Near Dark. Sort of amusing Vampire-Western hybrid directed by the infamous auteur of Point Break, among other perishables. A cute divertissement.

    Commando. How much Arnold? Really, all of the Arnold. There is no counter-example among A-pictures to the extravagance of this ludicrous spectacle.

    Cobra. Well. One might have seen it before on TV or something. Best to let this one go. Terrible music.

    Vampire's Kiss. That's a personal choice, and may god have mercy on your soul. There is no Nic Cage that goes unexplored. Really a deep dive.

  26. #1026
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    My latest five:

    Ikarie XB1
    A Czech sf movie from 1963, about an Earth starship on a long voyage to another planet. It's said to have partly inspired Kubrick and 2001: A Space Odyssey, and I could see some design similarities. Very different and somewhat nonsensical plot, though, and all in all not nearly as good as 2001.

    Annihilation
    A good, creepy sf movie starring Natalie Portman, Tessa Thompson and Oscar Isaac, with a fine supporting cast. An armed, all-female team of scientists attempts to enter and study a disorienting, very unsettling - and growing - zone of alien influence on the Louisiana coast. There's a strong Lovecraftian vibe and the movie will really get you thinking.

    Beverly Hills Cop
    Hadn't seen this Eddie Murphy comedy since it first came out. Wildly implausible but a lot of fun; the contrast between gritty Detroit and swanky Beverly Hills couldn't be better done.

    Long Shot
    A political satire/romcom. Charlize Theron is the beautiful young Secretary of State running for President and Seth Rogen is a childhood friend who once had a crush on her and much later becomes her speechwriter. Unlikely romantic sparks fly. Not a bad movie, but not a great one either.

    Zombieland
    Rewatched this zombie action/comedy and enjoyed it again. Great cast and lots of dark, blood-flecked humor.

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    And again:

    Memories of Murder
    A South Korean serial-killer mystery, loosely based on a true story and cowritten and directed by Bong Joon-ho (Parasite). Very disappointing - the cops are stupid and corrupt, young women in the small town keep walking in the woods after dark even after several high-profile unsolved murders there, and the movie just drags.

    The Green Knight
    An interesting version of the tale of Sir Gawaine which takes some major liberties with Arthurian legend but mostly held my interest. Visually stunning but also, unfortunately, overlong.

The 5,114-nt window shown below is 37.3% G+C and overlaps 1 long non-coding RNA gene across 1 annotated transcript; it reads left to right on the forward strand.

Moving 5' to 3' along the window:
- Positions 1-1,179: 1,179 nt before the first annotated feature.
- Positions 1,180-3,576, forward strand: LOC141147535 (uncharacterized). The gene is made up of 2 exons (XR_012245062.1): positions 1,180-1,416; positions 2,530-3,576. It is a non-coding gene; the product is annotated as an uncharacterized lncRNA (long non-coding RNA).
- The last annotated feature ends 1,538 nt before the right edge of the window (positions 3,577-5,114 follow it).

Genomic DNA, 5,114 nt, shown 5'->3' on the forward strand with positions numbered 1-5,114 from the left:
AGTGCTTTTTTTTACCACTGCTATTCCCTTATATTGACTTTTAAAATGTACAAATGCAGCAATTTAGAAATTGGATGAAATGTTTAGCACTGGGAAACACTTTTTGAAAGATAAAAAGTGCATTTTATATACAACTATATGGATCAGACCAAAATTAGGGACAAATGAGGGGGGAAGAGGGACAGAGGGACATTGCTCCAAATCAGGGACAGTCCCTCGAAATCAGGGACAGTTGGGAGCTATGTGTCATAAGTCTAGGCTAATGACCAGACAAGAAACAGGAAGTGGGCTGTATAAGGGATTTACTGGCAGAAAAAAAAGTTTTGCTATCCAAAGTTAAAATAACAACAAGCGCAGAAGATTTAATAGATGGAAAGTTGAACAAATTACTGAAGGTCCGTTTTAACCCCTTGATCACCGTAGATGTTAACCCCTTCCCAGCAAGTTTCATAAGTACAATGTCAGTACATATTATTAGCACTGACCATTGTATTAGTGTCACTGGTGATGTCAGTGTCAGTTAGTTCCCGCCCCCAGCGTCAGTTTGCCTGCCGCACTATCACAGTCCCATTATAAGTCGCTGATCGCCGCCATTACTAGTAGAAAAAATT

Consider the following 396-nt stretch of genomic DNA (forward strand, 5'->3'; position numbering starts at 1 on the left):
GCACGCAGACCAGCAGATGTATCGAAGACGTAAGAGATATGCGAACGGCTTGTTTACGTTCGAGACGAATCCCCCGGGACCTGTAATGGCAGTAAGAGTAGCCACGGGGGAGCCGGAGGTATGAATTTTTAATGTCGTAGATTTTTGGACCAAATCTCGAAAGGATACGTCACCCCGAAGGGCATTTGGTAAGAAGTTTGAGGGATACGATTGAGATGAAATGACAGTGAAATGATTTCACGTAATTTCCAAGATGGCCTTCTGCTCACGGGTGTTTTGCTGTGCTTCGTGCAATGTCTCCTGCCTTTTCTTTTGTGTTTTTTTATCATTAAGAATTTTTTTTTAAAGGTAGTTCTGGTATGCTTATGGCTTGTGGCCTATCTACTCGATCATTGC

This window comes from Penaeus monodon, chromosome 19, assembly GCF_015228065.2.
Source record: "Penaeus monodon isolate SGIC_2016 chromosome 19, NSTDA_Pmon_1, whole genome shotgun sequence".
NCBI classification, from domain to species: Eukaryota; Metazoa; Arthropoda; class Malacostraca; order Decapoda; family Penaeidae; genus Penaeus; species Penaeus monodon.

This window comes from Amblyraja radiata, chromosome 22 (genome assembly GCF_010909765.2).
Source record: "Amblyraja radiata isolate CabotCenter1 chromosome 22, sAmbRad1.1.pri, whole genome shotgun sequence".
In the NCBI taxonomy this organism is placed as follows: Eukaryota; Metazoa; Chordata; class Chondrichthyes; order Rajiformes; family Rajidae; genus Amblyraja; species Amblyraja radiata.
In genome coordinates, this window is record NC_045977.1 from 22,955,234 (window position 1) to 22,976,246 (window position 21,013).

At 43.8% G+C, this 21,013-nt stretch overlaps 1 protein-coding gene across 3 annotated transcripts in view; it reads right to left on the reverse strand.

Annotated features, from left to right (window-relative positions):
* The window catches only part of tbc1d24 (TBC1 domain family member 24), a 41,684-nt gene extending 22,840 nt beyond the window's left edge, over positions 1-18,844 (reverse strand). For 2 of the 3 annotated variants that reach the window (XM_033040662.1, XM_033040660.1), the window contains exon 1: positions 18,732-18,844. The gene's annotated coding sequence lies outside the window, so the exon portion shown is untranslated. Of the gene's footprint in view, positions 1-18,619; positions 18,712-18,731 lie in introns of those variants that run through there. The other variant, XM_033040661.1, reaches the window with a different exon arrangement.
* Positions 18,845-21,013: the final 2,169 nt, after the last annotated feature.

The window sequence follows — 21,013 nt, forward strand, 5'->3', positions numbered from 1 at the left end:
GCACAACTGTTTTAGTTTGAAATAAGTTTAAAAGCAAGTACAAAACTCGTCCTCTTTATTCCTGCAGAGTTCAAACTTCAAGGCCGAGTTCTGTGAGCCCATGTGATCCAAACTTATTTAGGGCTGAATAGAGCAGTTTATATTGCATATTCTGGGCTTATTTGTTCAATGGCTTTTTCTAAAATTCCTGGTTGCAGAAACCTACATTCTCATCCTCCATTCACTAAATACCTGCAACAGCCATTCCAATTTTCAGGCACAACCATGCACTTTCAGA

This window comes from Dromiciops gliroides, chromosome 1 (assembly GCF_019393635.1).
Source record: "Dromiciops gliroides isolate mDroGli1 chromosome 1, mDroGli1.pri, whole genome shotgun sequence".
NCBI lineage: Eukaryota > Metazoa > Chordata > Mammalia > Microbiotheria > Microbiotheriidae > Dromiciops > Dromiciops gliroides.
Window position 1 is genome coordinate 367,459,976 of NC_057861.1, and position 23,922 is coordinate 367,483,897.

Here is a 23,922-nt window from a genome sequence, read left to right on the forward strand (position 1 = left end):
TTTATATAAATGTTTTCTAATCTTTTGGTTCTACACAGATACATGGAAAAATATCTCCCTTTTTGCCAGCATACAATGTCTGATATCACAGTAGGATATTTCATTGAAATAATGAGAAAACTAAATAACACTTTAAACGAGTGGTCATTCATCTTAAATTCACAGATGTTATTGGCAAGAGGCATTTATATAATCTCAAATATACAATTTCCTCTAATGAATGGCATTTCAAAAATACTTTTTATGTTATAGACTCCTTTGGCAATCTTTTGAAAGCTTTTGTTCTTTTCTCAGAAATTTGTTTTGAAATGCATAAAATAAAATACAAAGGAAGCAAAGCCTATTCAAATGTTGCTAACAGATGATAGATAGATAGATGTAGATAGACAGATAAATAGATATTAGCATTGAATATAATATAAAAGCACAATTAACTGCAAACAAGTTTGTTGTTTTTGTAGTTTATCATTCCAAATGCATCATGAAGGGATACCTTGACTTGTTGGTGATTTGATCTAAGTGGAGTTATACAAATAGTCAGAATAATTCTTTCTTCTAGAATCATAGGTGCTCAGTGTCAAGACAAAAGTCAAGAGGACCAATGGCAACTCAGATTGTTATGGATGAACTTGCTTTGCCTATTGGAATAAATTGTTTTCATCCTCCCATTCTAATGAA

Chariots of Fire
    I finally saw this Oscar-winning 1981 historical drama, about British runners at the 1924 Olympics. It was good but not great, I'd say. The Vangelis score is certainly iconic.

    State Funeral
    Plodding documentary about Josef Stalin's elaborate 1953 funeral in Moscow, drawn from Kremlin newsreel archives and also showing grieving citizens across the Soviet Union. For all the praise heaped upon Stalin at the time by party officials, I was glad to see a postscript at the end of the movie about his crimes and the many millions who died under his paranoid misrule.

    Boys State
    Pretty good documentary about teenage Texans assembling in Austin to learn about democracy and government, focusing on the choosing of a boy governor in a mini-election that is, just like the real thing, an uneasy mix of idealism, cynicism, public-spiritedness, pandering, sound bites and dirty tricks.

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    And once again:

    Trading Places
    Long a favorite comedy of mine, with Eddie Murphy, Dan Aykroyd, Jamie Lee Curtis and a helluva supporting cast. An artifact of the Reagan Eighties to some extent, but still very funny.

    The Hidden
    One of the best sf B-movies ever, in my book, with an LA homicide cop and an FBI agent (or is he?) hunting down a violent, thrill-seeking alien criminal who can change bodies at will. Farfetched, violent and often surprisingly funny.

    Pale Flower
    A 1964 Japanese noir film about a Yakuza badass just released from prison on a murder rap who falls for a beautiful, dissolute young gambler with more money than sense. It's got style to burn, but really not much of a story, and the ending just sort of peters out.

    Wonder Woman
    Takes some liberties with World War I history, to put it mildly, but not a bad DC superhero movie. Israeli actress Gal Gadot is convincing, dominant and beautiful in the lead role.

    The Birdcage
    Hadn't seen this 1996 comedy with Robin Williams, Nathan Lane, Gene Hackman and Dianne Wiest since it first came out. As funny as I remembered, with an understated but still-important message about love, loyalty and acceptance.